Problems of Poverty eBook

John A. Hobson
This eBook from the Gutenberg Project consists of approximately 234 pages of information about Problems of Poverty.
among themselves, but not directly competing with English workers.  Now if it were the case that these foreigners really introduced new branches of production designed to stimulate and supply new wants this contention would have much weight.  The Flemings who in Edward III.’s reign introduced the finer kinds of weaving into England, and the Huguenot refugees who established new branches of the silk, glass, and paper manufactures, conferred a direct service upon English commerce, and their presence in the labour market was probably an indirect service to the English workers.  But this is not the case with the modern Jew immigrants.  They have not stimulated or supplied new wants.  It is not even correct to say that most of them do not directly compete with native labour.  It is true that certain branches of the cheap clothing trade have been their creation.  The cheap coat trade, which they almost monopolize, seems due to their presence.  But even here they have established no new kind of trade.  To their cheap labour perhaps is due in some cases the large export trade in cheap clothing, but even then it is doubtful whether the work would not otherwise have been done by machinery under healthier conditions, and have furnished work and wages for English workers.  During the last decade they have been entering more and more into direct competition with British labour in the cabinet-making, shoemaking, baking, hair-dressing, and domestic service occupations.  Lastly, they enter into direct competition of the worst form with English female labour, which is driven in these very clothing trades to accept work and wages which are even too low to tempt the Jews of Whitechapel.  The constant infiltration of cheap immigrant labour is in large measure responsible for the existence of the “sweating workshops,” and the survival of low forms of industrial development which form a factor in the problem of poverty.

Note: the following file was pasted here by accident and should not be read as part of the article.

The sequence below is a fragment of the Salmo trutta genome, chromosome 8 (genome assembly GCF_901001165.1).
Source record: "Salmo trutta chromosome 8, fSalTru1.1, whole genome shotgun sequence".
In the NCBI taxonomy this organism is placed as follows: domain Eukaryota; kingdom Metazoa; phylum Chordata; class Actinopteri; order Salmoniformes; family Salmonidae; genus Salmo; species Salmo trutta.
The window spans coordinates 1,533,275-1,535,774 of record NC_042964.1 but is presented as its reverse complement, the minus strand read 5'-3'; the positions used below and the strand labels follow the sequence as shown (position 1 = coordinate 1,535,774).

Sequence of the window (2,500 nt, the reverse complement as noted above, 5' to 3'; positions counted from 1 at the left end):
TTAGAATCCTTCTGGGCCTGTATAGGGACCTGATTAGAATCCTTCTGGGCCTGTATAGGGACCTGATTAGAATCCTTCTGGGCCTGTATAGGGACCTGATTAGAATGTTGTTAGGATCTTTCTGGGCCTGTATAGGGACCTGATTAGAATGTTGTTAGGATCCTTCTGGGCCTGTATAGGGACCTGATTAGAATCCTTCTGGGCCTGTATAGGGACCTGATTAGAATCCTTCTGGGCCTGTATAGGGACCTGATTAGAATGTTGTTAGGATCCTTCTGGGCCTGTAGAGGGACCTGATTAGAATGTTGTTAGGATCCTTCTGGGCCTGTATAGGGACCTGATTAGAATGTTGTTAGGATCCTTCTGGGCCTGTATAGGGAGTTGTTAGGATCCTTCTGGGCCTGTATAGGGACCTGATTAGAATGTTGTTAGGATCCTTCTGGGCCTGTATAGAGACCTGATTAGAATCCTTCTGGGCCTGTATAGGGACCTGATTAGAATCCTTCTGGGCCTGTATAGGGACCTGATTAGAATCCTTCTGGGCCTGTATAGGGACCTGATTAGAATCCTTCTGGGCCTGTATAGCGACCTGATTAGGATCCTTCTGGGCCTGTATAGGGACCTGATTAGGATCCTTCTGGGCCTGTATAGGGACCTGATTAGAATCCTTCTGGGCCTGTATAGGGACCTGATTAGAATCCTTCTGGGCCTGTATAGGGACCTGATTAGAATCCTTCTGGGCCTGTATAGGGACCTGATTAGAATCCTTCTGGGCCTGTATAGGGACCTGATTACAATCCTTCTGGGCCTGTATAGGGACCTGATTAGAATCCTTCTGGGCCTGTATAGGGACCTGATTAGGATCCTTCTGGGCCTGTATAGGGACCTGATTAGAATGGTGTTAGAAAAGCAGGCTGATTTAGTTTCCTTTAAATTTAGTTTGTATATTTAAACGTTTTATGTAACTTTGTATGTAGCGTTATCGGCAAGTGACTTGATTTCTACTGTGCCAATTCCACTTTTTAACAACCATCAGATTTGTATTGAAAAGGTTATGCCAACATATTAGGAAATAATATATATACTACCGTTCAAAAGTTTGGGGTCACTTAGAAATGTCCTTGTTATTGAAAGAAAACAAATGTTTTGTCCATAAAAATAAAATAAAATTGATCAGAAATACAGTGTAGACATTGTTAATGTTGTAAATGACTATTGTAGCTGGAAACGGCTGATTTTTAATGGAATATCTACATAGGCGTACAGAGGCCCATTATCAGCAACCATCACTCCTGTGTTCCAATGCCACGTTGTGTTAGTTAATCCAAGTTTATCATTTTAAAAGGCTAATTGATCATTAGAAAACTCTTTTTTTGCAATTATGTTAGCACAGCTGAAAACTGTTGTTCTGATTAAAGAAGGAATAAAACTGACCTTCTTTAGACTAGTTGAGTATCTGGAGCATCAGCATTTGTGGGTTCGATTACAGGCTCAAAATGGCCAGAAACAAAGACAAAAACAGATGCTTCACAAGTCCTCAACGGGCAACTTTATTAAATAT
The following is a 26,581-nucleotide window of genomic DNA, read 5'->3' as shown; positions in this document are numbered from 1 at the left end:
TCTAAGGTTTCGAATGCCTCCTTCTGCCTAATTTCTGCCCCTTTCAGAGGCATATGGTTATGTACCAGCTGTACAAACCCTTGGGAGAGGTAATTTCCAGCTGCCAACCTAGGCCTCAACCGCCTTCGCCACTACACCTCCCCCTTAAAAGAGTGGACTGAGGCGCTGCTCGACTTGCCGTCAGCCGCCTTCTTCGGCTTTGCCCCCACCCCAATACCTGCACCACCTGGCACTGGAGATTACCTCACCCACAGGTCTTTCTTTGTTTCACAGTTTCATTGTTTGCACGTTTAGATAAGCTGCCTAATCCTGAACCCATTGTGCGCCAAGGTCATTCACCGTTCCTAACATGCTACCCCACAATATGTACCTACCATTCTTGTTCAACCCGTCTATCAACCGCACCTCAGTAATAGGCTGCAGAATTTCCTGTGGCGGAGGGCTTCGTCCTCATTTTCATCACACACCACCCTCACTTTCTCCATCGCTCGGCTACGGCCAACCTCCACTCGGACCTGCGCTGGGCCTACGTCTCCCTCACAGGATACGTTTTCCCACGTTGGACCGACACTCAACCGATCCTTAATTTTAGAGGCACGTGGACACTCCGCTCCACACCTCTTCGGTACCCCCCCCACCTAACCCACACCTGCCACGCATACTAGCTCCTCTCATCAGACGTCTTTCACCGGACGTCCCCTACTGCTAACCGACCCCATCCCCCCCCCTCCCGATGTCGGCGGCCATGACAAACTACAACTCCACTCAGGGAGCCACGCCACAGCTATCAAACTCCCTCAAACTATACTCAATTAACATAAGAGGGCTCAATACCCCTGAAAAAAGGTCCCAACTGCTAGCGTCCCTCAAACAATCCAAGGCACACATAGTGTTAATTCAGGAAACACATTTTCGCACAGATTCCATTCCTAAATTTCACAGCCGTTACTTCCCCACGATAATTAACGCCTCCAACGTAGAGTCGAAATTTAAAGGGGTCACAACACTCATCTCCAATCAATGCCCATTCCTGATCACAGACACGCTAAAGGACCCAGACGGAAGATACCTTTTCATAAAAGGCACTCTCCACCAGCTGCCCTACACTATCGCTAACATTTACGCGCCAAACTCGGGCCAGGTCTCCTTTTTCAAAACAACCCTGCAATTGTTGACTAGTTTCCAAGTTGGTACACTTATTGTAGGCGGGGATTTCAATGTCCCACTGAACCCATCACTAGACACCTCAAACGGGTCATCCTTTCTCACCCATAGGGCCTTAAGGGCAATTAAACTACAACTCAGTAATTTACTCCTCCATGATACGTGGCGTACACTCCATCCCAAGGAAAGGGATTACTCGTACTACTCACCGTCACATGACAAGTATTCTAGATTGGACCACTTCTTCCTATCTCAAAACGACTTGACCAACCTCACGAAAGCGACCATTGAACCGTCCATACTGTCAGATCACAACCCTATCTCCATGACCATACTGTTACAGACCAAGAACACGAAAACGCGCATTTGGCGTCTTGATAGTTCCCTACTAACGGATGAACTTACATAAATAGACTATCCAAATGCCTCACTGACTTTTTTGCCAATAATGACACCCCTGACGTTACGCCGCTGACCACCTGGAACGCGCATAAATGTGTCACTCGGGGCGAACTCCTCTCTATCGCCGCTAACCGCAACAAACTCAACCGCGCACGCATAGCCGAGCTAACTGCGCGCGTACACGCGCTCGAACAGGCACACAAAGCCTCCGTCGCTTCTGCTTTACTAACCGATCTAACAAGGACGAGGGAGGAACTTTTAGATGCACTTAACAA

Chapter IV.

“The Sweating System.”

Sec. 1.  Origin of the Term “Sweating.”—­Having gained insight into some of the leading industrial forces of the age, we can approach more hopefully the study of that aspect of City poverty, commonly known as the “Sweating System.”

The first thing is to get a definite meaning to the term.  Since the examination of experts before the recent “Lords’ Committee” elicited more than twenty widely divergent definitions of this “Sweating System,” some care is required at the outset of our inquiry.  The common use of the term “Sweating System” is itself responsible for much ambiguity, for the term “system” presupposes a more or less distinct form of organization of industry identified with the evils of sweating.  Now as it should be one of the objects of inquiry to ascertain whether there exists any one such definite form, it will be better at the outset to confine ourselves to the question, “What is Sweating?”

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Problems of Poverty from Project Gutenberg. Public domain.
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